6. Start visiting apartments
  7. Sign the lease commitment and pay out the reservation
  8. Sign the rental contract
  9. Avoid scams
  10. Learn how to return the apartment after the rental period is over

 

Read full post: How To Rent An Apartment In Barcelona (A 10 Step Guide)

Short term rentals in Spain are those that last in between 32 days (minimum) to 11 months (maximum).

The properties rented in a short term fashion, are normally furnished with all utilities already activated (including wifi). After the completion of the contract, the landlord and tenant can agree to sign another contract, if they wish to extend the rental period.

Read full post: Short Term Rental In Barcelona Explained

In order to rent your Barcelona apartment on Airbnb, you need a tourist license.

Most districts in Barcelona (the popular ones) don’t issue new tourist licenses anymore. So you’ll have to buy a property that already has a tourist license, with the corresponding increase in price.

Read full post: Can you Airbnb your Barcelona Apartment?

If your tenant has stopped paying rent, you should always follow the legal procedures.

The following might sound counterintuitive. In Spain you cannot kick out your tenant, change the locks or do anything else that removes him from your property. At least not without legal consent. If you do it anyway, you’ll be punishable by law.

Read full post: My Tenant Isn’t Paying Rent, What To Do? (Spain 2022)

In 2019 the LAU (Ley de arrendamientos urbanos), which is the law regulating Spanish rentals, underwent some changes. Here are the most important ones:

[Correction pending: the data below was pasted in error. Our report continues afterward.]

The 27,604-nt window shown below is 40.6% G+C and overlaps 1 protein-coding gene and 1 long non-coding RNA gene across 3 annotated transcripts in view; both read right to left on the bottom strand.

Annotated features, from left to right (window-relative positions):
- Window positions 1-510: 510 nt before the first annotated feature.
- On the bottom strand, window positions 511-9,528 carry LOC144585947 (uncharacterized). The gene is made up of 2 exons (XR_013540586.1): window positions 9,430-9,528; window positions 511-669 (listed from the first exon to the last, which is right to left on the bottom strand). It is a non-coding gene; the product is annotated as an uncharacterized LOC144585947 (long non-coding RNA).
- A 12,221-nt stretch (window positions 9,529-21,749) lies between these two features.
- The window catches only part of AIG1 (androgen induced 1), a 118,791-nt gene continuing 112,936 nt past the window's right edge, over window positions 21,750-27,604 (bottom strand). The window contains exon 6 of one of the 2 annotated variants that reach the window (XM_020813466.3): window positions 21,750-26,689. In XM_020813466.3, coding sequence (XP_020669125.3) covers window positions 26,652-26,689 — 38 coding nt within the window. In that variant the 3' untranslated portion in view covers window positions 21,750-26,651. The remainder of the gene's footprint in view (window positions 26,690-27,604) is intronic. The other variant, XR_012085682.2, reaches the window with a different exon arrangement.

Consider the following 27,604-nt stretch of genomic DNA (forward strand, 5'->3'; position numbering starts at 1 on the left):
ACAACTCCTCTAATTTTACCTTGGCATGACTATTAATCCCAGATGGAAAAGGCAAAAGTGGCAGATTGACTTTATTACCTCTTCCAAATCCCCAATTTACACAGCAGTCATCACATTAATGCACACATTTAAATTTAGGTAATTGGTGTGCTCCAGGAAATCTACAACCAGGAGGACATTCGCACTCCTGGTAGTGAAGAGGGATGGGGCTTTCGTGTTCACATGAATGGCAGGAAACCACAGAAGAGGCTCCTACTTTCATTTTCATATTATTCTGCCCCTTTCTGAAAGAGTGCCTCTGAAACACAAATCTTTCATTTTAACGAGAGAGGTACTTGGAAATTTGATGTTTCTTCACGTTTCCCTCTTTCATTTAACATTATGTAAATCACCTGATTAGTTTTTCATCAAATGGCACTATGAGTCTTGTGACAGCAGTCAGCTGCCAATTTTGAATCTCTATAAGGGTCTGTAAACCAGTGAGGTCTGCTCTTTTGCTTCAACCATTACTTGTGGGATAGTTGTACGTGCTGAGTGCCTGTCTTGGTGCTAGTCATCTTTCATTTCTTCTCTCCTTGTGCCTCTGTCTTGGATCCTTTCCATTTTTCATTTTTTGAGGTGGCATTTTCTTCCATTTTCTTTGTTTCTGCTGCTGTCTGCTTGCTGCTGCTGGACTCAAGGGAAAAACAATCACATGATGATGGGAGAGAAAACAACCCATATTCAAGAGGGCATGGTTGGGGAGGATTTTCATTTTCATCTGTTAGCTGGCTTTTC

• Initial rental period was extended to 5 years if the landlord is an individual, and to 7 years if the landlord is a company.
  • Renewal periods have been extended to three years instead of one.
  • Any increases to rental cost shall be applied according to IPC (Spanish consume price index). All other increases have to be specified in the initial rental contract.

 

Read full post: New rules for renting property in Spain

In 2020 the Catalan government tried to implement the rental price index.

Landlords would from now on be restricted, in the amount of rent they’d be able to charge from their tenants.

Each property would have a rental price index number (defined by location and condition of the property), which was then multiplied by the useful square meters of the real estate. The result would give the landlord, the maximum rent applicable.

The regulation went out of effect at the end of 2022.

Read full post: Rental Price Index for Barcelona Apartments Explained!

You’ll pay taxes on your rental income after deducting all expenses associated to the property.

The percentage you pay on your income will depend on your tax bracket in Spain.

For long-term rental contracts (5 years) there is a 60% tax deduction which is not available for short or medium-term contracts.

Read the full post: Property tax in Spain (a starter guide)

Property Management

When hiring a property manager, make sure you check which services are included in their standard fee.

  • Marketing: Normally includes professional photography and video. Also publishing the flat in online portals.
  • Tenant screening: Finding new safe tenants through full background checks.
  • Maintenance: Organising small repairs, cleaning service and solving property issues.
  • Key holding and first response to alarm.
  • Property inspection: Checking up on tenants.
  • Rent collection: Depending if the rental is short or long term.

Depending on what’s included the fee could vary from 5% to 12%  + vat of monthly rental income.

General real estate documentation